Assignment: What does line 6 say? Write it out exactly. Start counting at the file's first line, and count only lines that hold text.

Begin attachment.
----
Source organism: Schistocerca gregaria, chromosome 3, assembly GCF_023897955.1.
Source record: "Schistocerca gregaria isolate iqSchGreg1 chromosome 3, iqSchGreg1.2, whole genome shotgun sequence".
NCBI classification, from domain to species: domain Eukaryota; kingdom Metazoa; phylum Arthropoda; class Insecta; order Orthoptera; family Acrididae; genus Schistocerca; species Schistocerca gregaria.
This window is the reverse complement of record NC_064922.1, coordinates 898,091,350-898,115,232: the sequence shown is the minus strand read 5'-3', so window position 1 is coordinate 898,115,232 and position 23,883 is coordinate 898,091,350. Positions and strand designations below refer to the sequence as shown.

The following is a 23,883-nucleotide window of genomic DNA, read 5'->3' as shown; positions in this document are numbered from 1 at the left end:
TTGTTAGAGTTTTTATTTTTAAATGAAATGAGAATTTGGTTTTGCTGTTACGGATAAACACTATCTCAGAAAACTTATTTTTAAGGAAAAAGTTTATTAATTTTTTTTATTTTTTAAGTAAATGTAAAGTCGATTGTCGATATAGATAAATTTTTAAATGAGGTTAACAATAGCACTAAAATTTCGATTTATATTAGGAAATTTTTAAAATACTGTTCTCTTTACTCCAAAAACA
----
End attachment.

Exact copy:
TTGTTAGAGTTTTTATTTTTAAATGAAATGAGAATTTGGTTTTGCTGTTACGGATAAACACTATCTCAGAAAACTTATTTTTAAGGAAAAAGTTTATTAATTTTTTTTATTTTTTAAGTAAATGTAAAGTCGATTGTCGATATAGATAAATTTTTAAATGAGGTTAACAATAGCACTAAAATTTCGATTTATATTAGGAAATTTTTAAAATACTGTTCTCTTTACTCCAAAAACA